Venture Outlook 2011: Returning to the Way We Were
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in her presentation was how the industry has come full circle to a level of venture investing that is more like the mid-1980s.
Mitchell is a co-founder and managing director at Foster City, CA-based Scale Venture Partners and the current chairwoman of the National Venture Capital Association. She acknowledged the industry’s pessimism, saying there has been an exodus of capital from the industry, and venture capital’s 10-year return on invested capital has been terrible. Yet Mitchell also said “VCs are perennial optimists,” and she maintains that the industry has been slowly resetting itself. She sees venture capital moving to “new normal” in which fewer VC firms are raising less capital and investing in more deals.
Some other highlights:
—The U.S. venture capital industry is now raising about $12 billion a year for less than 200 venture funds. That’s a far cry from the peak in 2000, when the industry raised more than $100 billion for nearly 700 funds. Yet Mitchell noted that $12 billion is less than 0.1 percent of U.S. gross domestic product, while the revenue generated by venture-backed companies accounts for about 20 percent of total GDP in the U.S.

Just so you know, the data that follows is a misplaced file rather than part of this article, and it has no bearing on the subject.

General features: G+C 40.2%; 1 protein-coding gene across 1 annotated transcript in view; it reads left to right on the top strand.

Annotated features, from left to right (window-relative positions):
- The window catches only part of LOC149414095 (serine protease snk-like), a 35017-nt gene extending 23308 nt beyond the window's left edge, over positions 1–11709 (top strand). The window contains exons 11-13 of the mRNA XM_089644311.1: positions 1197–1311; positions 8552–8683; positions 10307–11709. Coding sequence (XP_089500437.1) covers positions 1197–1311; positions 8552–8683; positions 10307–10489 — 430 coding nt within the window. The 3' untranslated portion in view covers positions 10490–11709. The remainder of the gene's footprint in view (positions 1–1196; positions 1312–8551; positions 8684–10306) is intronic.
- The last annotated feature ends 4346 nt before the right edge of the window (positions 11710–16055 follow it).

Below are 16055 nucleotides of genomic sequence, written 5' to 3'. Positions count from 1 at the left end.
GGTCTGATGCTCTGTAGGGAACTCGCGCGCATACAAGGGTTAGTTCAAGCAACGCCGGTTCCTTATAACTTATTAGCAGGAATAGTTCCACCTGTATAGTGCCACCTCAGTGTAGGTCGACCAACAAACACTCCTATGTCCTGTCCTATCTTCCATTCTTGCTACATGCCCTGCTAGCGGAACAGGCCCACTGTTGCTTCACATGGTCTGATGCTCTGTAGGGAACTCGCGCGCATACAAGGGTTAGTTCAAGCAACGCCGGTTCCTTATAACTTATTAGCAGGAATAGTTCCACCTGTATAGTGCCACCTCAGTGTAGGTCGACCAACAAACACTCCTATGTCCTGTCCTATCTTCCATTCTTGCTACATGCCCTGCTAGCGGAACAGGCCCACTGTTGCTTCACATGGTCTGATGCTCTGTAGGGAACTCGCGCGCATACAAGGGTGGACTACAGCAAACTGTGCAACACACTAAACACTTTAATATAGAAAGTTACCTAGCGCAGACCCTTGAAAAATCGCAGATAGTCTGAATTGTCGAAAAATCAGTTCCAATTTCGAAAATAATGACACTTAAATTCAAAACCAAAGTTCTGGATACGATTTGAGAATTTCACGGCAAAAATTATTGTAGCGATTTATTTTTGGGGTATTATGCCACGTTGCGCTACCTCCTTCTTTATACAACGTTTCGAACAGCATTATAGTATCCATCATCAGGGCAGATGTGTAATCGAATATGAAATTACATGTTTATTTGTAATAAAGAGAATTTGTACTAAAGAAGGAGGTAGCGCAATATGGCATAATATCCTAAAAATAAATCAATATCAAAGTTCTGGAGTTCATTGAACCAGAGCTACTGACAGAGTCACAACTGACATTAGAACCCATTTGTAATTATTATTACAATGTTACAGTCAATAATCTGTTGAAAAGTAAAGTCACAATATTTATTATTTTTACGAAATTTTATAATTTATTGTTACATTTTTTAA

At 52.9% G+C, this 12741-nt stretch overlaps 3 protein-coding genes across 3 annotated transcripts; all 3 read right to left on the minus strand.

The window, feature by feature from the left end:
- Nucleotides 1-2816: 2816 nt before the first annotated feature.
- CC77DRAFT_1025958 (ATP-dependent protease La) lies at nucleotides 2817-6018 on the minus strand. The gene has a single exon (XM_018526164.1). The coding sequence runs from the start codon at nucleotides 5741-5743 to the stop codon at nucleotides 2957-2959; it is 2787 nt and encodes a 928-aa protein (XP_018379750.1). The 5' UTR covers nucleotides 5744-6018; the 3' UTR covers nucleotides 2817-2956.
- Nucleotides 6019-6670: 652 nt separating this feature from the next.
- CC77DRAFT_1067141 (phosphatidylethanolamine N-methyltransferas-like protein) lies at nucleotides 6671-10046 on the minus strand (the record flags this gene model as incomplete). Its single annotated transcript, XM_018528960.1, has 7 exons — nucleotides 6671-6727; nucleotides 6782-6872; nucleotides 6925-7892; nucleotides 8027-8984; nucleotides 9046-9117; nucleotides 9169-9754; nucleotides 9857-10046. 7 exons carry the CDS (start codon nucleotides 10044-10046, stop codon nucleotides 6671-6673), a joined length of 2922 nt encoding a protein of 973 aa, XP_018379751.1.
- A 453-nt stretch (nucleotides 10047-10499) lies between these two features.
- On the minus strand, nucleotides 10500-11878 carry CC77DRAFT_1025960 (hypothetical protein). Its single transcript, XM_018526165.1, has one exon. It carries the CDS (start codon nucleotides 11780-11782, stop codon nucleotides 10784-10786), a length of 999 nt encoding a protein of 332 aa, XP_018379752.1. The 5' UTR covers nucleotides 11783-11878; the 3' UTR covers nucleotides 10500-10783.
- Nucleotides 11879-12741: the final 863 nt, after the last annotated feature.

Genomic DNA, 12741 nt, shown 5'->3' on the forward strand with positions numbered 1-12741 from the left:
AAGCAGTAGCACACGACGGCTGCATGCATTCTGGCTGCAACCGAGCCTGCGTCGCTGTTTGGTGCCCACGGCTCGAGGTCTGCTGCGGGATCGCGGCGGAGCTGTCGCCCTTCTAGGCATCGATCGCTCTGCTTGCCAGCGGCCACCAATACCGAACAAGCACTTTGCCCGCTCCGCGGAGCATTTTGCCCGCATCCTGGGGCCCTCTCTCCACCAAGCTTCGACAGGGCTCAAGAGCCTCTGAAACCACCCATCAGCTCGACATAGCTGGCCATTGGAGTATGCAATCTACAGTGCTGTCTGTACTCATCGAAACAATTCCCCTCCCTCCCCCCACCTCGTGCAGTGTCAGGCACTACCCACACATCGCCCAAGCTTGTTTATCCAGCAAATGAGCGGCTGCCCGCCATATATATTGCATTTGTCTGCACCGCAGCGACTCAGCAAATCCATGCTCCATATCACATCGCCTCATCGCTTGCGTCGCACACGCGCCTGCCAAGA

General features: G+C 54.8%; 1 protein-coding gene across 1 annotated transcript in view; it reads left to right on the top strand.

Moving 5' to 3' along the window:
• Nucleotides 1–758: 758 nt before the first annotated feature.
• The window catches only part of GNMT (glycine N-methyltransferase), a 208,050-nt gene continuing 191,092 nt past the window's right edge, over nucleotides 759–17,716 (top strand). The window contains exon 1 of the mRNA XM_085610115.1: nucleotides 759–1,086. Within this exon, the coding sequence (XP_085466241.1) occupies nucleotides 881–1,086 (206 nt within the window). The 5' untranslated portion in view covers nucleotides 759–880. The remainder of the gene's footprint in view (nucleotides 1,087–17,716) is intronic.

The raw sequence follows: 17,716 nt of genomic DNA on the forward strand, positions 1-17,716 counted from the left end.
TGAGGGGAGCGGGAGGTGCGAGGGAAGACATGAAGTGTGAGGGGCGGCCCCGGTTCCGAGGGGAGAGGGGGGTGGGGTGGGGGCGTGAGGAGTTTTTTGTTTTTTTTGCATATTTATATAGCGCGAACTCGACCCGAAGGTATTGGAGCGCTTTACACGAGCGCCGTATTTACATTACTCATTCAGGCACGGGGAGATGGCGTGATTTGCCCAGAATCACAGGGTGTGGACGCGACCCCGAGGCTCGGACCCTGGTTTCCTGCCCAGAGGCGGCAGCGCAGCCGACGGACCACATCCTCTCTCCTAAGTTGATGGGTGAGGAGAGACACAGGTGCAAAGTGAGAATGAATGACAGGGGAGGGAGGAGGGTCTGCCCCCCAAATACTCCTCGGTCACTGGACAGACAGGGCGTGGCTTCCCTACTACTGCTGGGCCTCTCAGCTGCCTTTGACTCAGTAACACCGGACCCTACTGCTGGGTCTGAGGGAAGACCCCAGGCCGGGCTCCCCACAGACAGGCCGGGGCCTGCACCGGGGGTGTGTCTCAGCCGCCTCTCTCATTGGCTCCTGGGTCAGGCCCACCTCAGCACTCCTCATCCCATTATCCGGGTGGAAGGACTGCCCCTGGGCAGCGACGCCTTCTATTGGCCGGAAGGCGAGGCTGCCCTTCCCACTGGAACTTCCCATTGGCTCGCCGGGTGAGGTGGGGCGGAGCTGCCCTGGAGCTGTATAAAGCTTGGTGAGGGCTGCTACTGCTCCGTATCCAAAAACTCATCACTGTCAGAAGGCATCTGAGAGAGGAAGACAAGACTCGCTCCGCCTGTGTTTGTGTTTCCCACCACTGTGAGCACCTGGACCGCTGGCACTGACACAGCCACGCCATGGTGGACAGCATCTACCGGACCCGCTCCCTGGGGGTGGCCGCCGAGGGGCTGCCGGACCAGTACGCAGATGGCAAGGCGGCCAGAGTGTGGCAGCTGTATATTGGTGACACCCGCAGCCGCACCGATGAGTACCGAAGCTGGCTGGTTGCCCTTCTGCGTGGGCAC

—Still, venture returns have been poor compared to other equity indexes, returning 6.4 percent over the past year (less than half the investment return of Nasdaq, S&P 500, and the Dow Jones Industrial) and losing 4.2 percent over the past decade. The venture sector shows the highest returns, though, over the past 20 years—24.3 percent.
—The U.S. venture capital industry has raised a total of about $56 billion over the past three years and invested about $67 billion over the same period of time. In other words, VCs invested $11 billion more than they raised.